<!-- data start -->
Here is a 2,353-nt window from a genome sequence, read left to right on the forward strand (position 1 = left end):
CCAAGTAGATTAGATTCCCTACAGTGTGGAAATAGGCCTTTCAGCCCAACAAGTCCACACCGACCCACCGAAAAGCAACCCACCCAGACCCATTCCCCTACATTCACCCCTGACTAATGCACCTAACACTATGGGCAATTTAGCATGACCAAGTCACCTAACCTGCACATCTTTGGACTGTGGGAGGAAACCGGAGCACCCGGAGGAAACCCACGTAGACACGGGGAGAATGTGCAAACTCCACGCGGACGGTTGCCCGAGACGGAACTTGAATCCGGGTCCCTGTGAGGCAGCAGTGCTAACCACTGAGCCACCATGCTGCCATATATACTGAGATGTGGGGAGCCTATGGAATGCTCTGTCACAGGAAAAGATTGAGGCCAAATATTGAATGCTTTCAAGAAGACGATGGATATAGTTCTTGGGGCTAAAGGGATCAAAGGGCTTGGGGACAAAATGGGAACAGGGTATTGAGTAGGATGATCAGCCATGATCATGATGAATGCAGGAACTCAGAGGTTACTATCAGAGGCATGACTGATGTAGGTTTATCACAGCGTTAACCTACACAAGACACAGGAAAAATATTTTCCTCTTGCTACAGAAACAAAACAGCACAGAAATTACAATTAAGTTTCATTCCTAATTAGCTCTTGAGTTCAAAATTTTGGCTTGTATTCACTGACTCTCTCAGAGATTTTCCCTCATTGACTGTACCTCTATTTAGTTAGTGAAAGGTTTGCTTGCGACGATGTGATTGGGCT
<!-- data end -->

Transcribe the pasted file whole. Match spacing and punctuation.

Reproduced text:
Here is a 2,353-nt window from a genome sequence, read left to right on the forward strand (position 1 = left end):
CCAAGTAGATTAGATTCCCTACAGTGTGGAAATAGGCCTTTCAGCCCAACAAGTCCACACCGACCCACCGAAAAGCAACCCACCCAGACCCATTCCCCTACATTCACCCCTGACTAATGCACCTAACACTATGGGCAATTTAGCATGACCAAGTCACCTAACCTGCACATCTTTGGACTGTGGGAGGAAACCGGAGCACCCGGAGGAAACCCACGTAGACACGGGGAGAATGTGCAAACTCCACGCGGACGGTTGCCCGAGACGGAACTTGAATCCGGGTCCCTGTGAGGCAGCAGTGCTAACCACTGAGCCACCATGCTGCCATATATACTGAGATGTGGGGAGCCTATGGAATGCTCTGTCACAGGAAAAGATTGAGGCCAAATATTGAATGCTTTCAAGAAGACGATGGATATAGTTCTTGGGGCTAAAGGGATCAAAGGGCTTGGGGACAAAATGGGAACAGGGTATTGAGTAGGATGATCAGCCATGATCATGATGAATGCAGGAACTCAGAGGTTACTATCAGAGGCATGACTGATGTAGGTTTATCACAGCGTTAACCTACACAAGACACAGGAAAAATATTTTCCTCTTGCTACAGAAACAAAACAGCACAGAAATTACAATTAAGTTTCATTCCTAATTAGCTCTTGAGTTCAAAATTTTGGCTTGTATTCACTGACTCTCTCAGAGATTTTCCCTCATTGACTGTACCTCTATTTAGTTAGTGAAAGGTTTGCTTGCGACGATGTGATTGGGCT